Bookworm confession: as a teen reader, I was less-than-enthusiastic about the books my English teacher put in front of me. Because I was a conscientious student, I read the assigned books anyway—but too often they seemed opaque, and I wonder how much went over my head when I read those books back then. Or, which books I missed out on because they weren’t included in the curriculum.
That’s why one of the prompts for the 2020 Reading Challenge is to “read a classic you didn’t read in high school.”
I’ve sometimes felt pressure to read classic literature in order to prove myself a serious reader or to check off my list of “books to read before you die.” But the truth is, you don’t have to read classic literature to call yourself a bookworm. Picking up a classic can be a rewarding, enjoyable endeavor, but they’re not the only route to being an avid reader. That’s why classic books make up just one item on this reading challenge list.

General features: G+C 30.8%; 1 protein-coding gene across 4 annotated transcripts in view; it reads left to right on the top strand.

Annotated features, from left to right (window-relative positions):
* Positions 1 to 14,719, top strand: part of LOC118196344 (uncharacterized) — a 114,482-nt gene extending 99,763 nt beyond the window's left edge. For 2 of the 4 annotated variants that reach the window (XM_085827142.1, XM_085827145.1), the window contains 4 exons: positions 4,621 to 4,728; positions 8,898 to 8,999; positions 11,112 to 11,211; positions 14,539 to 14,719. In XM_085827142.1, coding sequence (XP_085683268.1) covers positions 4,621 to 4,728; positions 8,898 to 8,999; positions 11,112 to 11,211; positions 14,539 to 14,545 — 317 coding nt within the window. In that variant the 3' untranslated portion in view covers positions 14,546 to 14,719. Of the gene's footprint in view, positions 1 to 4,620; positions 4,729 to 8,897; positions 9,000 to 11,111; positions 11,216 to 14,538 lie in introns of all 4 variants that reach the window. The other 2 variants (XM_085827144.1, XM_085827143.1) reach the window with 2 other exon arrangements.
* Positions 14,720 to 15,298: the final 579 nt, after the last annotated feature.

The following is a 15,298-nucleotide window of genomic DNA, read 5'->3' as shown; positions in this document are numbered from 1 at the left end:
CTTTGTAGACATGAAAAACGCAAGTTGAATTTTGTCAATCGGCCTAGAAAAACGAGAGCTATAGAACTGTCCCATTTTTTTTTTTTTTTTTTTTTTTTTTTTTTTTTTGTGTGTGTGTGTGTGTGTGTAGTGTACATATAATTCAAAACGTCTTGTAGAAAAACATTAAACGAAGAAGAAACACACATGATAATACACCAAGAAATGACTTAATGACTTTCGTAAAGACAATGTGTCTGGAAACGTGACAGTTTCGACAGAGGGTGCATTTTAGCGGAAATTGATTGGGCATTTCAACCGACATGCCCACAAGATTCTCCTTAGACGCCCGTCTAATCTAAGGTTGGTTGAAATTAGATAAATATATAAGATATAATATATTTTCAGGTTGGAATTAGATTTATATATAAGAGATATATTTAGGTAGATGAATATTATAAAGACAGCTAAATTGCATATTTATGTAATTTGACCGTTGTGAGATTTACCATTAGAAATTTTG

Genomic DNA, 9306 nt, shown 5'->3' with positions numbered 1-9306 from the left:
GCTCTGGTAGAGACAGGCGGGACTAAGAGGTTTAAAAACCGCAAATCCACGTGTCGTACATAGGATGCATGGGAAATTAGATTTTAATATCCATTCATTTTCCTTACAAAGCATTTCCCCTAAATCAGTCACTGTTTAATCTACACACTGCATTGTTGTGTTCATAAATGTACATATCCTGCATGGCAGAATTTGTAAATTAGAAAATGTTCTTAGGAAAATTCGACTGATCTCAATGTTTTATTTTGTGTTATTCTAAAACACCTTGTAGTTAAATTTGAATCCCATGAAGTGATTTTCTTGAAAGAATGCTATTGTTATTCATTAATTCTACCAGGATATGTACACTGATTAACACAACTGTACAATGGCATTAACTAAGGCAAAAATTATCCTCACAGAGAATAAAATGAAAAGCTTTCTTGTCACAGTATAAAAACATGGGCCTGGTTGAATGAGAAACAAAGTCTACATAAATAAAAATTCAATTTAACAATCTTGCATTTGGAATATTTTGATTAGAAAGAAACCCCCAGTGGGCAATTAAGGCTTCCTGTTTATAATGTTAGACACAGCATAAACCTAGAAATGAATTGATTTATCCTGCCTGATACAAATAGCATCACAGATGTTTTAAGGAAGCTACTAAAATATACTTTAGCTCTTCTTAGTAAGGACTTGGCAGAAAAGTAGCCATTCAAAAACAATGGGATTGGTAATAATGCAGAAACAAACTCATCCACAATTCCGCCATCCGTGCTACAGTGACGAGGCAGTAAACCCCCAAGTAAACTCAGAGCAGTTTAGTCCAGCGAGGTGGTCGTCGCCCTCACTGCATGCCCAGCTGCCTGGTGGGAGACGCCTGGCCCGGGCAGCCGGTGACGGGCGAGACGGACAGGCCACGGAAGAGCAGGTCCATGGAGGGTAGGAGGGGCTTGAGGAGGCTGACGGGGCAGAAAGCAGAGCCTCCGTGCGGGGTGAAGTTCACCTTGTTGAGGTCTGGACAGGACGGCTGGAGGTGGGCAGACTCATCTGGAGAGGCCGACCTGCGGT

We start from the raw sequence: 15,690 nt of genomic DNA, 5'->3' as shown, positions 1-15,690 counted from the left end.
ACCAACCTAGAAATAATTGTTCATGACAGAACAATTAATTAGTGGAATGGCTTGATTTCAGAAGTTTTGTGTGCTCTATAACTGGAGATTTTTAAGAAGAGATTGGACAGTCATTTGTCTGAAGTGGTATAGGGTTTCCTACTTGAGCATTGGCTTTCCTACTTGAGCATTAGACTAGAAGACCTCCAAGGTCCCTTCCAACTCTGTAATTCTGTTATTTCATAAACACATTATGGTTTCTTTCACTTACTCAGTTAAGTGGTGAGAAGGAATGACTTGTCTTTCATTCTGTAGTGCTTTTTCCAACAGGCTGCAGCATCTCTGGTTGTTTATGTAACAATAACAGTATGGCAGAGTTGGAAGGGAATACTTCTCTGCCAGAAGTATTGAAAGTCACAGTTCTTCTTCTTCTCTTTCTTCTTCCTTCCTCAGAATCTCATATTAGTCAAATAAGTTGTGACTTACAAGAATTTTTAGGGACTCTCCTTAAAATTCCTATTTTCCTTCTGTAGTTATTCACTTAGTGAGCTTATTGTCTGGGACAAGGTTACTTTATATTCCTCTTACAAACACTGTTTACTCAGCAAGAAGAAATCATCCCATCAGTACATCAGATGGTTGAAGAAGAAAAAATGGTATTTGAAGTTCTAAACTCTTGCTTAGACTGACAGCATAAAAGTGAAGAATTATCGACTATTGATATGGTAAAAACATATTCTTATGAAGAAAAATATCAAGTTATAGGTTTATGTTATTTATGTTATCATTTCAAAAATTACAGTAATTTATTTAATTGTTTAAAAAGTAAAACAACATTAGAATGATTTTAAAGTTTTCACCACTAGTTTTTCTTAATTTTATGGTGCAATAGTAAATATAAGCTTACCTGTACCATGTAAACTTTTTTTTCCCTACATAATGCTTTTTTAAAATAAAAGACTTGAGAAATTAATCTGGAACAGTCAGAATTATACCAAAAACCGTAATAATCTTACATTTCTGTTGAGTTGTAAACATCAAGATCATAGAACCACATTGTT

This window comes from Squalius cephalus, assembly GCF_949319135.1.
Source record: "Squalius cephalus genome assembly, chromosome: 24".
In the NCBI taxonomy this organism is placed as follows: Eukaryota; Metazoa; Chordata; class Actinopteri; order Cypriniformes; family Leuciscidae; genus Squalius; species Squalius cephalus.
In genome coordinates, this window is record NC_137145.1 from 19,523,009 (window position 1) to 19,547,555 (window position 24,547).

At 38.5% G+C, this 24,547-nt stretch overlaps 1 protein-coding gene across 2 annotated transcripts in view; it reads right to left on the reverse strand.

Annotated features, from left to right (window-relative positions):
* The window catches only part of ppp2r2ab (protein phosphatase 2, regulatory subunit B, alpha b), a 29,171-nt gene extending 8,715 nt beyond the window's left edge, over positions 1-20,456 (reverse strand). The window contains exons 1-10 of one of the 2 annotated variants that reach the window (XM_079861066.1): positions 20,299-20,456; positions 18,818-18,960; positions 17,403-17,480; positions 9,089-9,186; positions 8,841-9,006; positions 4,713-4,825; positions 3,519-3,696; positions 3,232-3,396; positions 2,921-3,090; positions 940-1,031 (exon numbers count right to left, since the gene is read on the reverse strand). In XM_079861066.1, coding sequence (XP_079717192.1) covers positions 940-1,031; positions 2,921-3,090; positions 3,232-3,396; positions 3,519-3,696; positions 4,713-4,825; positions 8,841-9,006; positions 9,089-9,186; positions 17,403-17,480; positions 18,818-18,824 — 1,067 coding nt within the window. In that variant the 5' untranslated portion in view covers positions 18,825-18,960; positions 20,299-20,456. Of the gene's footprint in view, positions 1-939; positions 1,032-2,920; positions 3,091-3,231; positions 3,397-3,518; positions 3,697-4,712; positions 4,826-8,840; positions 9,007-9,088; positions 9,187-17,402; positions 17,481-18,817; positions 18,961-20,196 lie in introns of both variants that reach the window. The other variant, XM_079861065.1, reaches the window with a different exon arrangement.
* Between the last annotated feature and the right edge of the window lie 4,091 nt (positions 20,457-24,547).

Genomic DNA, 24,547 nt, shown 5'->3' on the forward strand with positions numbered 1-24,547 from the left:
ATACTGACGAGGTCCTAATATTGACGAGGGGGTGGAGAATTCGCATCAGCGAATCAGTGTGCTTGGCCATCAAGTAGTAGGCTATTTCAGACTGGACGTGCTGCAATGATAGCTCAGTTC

The definition of a “classic book” is up to you here, but I tend to think of classics as books that were published over 50 years ago—though you’ll often hear me use the phrase “modern classic” about more recent releases—and remain in our literary consciousness. From Jane Austen to James Baldwin, classic books have staying power because of timeless themes, great writing, or an important place in pop culture.
If you want to tackle a classic novel this season—particularly an older classic with tricky, outdated language to navigate—these are my tried-and-true tips to get more out of your reading experience:
My favorite reading practices for classic books
1. Immerse yourself in context
One of the trickiest parts of reading a classic, whether it was written in ancient times, the 1760s, or the 1960s, is encountering outdated language and unfamiliar settings. Familiarity with the customs, historical events, and social structures of the time helps me comprehend what’s happening in a story, even if I’m struggling with the language. For example, just a little bit of background knowledge on entailment and Regency-era etiquette illuminates key plot points in Pride and Prejudice and makes Austen’s humor and social commentary shine.